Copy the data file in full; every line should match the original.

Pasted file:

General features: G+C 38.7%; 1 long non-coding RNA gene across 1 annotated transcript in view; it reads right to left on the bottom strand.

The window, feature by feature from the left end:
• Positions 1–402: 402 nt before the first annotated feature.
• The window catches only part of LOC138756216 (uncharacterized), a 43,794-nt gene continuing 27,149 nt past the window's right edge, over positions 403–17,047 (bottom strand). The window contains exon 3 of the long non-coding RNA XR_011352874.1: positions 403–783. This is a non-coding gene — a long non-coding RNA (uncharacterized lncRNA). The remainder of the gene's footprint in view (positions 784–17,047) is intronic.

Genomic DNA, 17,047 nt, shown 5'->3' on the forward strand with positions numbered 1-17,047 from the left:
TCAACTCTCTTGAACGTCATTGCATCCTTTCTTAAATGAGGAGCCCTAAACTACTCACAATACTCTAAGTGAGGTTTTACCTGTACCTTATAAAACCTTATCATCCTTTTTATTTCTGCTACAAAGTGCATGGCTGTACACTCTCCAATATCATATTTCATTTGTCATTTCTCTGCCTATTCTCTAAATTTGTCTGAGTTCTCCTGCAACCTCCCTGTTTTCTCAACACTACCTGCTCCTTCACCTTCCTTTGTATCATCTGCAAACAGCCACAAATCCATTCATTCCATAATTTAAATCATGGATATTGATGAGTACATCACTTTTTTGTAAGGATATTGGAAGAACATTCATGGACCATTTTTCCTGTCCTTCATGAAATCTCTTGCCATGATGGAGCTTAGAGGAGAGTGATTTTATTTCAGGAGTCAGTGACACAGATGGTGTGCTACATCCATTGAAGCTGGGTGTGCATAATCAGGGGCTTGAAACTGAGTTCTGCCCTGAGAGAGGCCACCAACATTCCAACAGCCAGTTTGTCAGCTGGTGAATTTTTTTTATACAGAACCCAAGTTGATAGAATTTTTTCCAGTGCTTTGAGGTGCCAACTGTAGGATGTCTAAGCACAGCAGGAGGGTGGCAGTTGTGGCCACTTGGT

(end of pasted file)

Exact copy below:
General features: G+C 38.7%; 1 long non-coding RNA gene across 1 annotated transcript in view; it reads right to left on the bottom strand.

The window, feature by feature from the left end:
• Positions 1–402: 402 nt before the first annotated feature.
• The window catches only part of LOC138756216 (uncharacterized), a 43,794-nt gene continuing 27,149 nt past the window's right edge, over positions 403–17,047 (bottom strand). The window contains exon 3 of the long non-coding RNA XR_011352874.1: positions 403–783. This is a non-coding gene — a long non-coding RNA (uncharacterized lncRNA). The remainder of the gene's footprint in view (positions 784–17,047) is intronic.

Genomic DNA, 17,047 nt, shown 5'->3' on the forward strand with positions numbered 1-17,047 from the left:
TCAACTCTCTTGAACGTCATTGCATCCTTTCTTAAATGAGGAGCCCTAAACTACTCACAATACTCTAAGTGAGGTTTTACCTGTACCTTATAAAACCTTATCATCCTTTTTATTTCTGCTACAAAGTGCATGGCTGTACACTCTCCAATATCATATTTCATTTGTCATTTCTCTGCCTATTCTCTAAATTTGTCTGAGTTCTCCTGCAACCTCCCTGTTTTCTCAACACTACCTGCTCCTTCACCTTCCTTTGTATCATCTGCAAACAGCCACAAATCCATTCATTCCATAATTTAAATCATGGATATTGATGAGTACATCACTTTTTTGTAAGGATATTGGAAGAACATTCATGGACCATTTTTCCTGTCCTTCATGAAATCTCTTGCCATGATGGAGCTTAGAGGAGAGTGATTTTATTTCAGGAGTCAGTGACACAGATGGTGTGCTACATCCATTGAAGCTGGGTGTGCATAATCAGGGGCTTGAAACTGAGTTCTGCCCTGAGAGAGGCCACCAACATTCCAACAGCCAGTTTGTCAGCTGGTGAATTTTTTTTATACAGAACCCAAGTTGATAGAATTTTTTCCAGTGCTTTGAGGTGCCAACTGTAGGATGTCTAAGCACAGCAGGAGGGTGGCAGTTGTGGCCACTTGGT